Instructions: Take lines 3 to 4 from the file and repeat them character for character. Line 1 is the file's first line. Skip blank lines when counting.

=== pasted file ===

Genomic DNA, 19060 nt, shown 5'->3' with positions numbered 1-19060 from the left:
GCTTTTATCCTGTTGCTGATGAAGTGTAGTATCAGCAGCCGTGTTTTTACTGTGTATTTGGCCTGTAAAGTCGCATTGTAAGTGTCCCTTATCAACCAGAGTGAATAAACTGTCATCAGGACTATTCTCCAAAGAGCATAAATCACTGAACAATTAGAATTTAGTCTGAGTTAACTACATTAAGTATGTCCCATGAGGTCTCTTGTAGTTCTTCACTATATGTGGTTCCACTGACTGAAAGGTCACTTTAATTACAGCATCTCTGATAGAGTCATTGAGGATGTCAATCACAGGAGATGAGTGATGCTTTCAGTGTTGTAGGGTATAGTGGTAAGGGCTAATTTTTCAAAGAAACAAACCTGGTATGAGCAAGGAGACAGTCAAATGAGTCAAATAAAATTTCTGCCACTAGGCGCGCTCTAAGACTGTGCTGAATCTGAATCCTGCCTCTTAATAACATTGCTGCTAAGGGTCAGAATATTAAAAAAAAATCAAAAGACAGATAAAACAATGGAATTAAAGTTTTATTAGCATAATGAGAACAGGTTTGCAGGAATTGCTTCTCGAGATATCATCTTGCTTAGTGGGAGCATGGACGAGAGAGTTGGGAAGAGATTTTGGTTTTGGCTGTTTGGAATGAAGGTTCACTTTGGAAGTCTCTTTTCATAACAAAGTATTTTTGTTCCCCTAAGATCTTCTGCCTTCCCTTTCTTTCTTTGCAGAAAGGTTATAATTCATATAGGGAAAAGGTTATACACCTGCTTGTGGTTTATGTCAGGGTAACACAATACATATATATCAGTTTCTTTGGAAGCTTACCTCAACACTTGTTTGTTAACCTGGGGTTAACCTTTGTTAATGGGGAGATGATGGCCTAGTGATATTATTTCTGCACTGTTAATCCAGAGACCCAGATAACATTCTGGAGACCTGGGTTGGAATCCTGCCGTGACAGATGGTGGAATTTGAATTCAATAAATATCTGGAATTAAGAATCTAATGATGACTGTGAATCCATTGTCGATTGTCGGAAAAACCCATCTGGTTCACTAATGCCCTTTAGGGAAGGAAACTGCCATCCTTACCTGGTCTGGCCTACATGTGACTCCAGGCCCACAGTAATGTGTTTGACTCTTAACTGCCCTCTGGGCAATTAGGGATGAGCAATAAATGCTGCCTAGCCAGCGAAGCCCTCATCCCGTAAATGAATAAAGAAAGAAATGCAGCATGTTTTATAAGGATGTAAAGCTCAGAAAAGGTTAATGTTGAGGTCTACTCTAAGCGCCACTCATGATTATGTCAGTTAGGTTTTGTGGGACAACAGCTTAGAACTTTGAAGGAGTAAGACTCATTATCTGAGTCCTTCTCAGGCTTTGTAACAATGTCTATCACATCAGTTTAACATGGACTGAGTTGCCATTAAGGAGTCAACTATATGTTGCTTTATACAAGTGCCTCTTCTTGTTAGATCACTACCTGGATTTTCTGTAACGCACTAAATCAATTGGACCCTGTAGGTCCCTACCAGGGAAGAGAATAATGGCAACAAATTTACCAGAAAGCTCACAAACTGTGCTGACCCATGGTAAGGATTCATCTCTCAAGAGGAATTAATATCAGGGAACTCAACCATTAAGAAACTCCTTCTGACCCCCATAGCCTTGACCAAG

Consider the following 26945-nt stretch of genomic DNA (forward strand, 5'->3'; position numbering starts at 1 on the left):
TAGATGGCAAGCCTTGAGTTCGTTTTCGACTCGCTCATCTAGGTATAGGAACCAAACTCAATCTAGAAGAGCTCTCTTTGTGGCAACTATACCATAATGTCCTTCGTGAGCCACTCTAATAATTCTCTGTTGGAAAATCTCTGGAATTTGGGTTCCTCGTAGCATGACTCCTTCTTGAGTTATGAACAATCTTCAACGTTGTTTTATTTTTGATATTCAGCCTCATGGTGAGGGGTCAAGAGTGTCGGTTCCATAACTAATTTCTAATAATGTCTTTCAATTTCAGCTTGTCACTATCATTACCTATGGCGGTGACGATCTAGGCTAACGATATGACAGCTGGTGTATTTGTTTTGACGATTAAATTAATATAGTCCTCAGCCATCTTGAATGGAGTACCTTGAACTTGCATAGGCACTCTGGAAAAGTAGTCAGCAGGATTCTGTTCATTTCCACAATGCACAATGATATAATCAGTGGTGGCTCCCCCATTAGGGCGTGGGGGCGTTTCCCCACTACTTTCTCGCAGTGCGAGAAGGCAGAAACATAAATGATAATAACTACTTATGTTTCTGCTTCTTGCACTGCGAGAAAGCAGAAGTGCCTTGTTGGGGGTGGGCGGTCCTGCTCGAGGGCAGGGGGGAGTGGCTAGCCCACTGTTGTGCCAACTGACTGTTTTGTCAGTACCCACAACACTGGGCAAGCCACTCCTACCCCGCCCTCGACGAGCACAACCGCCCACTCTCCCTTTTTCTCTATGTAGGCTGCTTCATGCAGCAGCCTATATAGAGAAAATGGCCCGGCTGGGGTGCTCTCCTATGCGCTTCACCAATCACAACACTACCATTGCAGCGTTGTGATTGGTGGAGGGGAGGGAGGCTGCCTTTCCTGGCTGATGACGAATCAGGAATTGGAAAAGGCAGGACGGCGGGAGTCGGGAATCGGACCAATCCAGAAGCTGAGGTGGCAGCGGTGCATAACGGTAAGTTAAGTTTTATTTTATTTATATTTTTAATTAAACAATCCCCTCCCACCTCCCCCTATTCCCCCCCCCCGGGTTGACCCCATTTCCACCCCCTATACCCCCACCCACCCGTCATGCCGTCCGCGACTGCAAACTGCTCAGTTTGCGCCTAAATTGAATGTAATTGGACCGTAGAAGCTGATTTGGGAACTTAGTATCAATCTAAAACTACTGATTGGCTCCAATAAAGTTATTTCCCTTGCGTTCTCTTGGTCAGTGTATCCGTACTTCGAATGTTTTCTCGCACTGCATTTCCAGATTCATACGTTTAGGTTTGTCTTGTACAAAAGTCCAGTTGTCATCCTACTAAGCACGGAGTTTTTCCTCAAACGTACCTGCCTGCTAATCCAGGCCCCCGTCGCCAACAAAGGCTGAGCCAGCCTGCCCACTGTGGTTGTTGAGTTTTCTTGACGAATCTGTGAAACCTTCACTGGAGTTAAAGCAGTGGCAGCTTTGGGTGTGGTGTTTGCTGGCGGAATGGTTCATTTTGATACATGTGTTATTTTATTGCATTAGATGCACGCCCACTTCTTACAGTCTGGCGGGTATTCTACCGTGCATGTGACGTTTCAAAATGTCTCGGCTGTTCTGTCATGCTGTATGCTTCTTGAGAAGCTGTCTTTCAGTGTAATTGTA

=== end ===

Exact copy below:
Consider the following 26945-nt stretch of genomic DNA (forward strand, 5'->3'; position numbering starts at 1 on the left):
TAGATGGCAAGCCTTGAGTTCGTTTTCGACTCGCTCATCTAGGTATAGGAACCAAACTCAATCTAGAAGAGCTCTCTTTGTGGCAACTATACCATAATGTCCTTCGTGAGCCACTCTAATAATTCTCTGTTGGAAAATCTCTGGAATTTGGGTTCCTCGTAGCATGACTCCTTCTTGAGTTATGAACAATCTTCAACGTTGTTTTATTTTTGATATTCAGCCTCATGGTGAGGGGTCAAGAGTGTCGGTTCCATAACTAATTTCTAATAATGTCTTTCAATTTCAGCTTGTCACTATCATTACCTATGGCGGTGACGATCTAGGCTAACGATATGACAGCTGGTGTATTTGTTTTGACGATTAAATTAATATAGTCCTCAGCCATCTTGAATGGAGTACCTTGAACTTGCATAGGCACTCTGGAAAAGTAGTCAGCAGGATTCTGTTCATTTCCACAATGCACAATGATATAATCAGTGGTGGCTCCCCCATTAGGGCGTGGGGGCGTTTCCCCACTACTTTCTCGCAGTGCGAGAAGGCAGAAACATAAATGATAATAACTACTTATGTTTCTGCTTCTTGCACTGCGAGAAAGCAGAAGTGCCTTGTTGGGGGTGGGCGGTCCTGCTCGAGGGCAGGGGGGAGTGGCTAGCCCACTGTTGTGCCAACTGACTGTTTTGTCAGTACCCACAACACTGGGCAAGCCACTCCTACCCCGCCCTCGACGAGCACAACCGCCCACTCTCCCTTTTTCTCTATGTAGGCTGCTTCATGCAGCAGCCTATATAGAGAAAATGGCCCGGCTGGGGTGCTCTCCTATGCGCTTCACCAATCACAACACTACCATTGCAGCGTTGTGATTGGTGGAGGGGAGGGAGGCTGCCTTTCCTGGCTGATGACGAATCAGGAATTGGAAAAGGCAGGACGGCGGGAGTCGGGAATCGGACCAATCCAGAAGCTGAGGTGGCAGCGGTGCATAACGGTAAGTTAAGTTTTATTTTATTTATATTTTTAATTAAACAATCCCCTCCCACCTCCCCCTATTCCCCCCCCCCGGGTTGACCCCATTTCCACCCCCTATACCCCCACCCACCCGTCATGCCGTCCGCGACTGCAAACTGCTCAGTTTGCGCCTAAATTGAATGTAATTGGACCGTAGAAGCTGATTTGGGAACTTAGTATCAATCTAAAACTACTGATTGGCTCCAATAAAGTTATTTCCCTTGCGTTCTCTTGGTCAGTGTATCCGTACTTCGAATGTTTTCTCGCACTGCATTTCCAGATTCATACGTTTAGGTTTGTCTTGTACAAAAGTCCAGTTGTCATCCTACTAAGCACGGAGTTTTTCCTCAAACGTACCTGCCTGCTAATCCAGGCCCCCGTCGCCAACAAAGGCTGAGCCAGCCTGCCCACTGTGGTTGTTGAGTTTTCTTGACGAATCTGTGAAACCTTCACTGGAGTTAAAGCAGTGGCAGCTTTGGGTGTGGTGTTTGCTGGCGGAATGGTTCATTTTGATACATGTGTTATTTTATTGCATTAGATGCACGCCCACTTCTTACAGTCTGGCGGGTATTCTACCGTGCATGTGACGTTTCAAAATGTCTCGGCTGTTCTGTCATGCTGTATGCTTCTTGAGAAGCTGTCTTTCAGTGTAATTGTA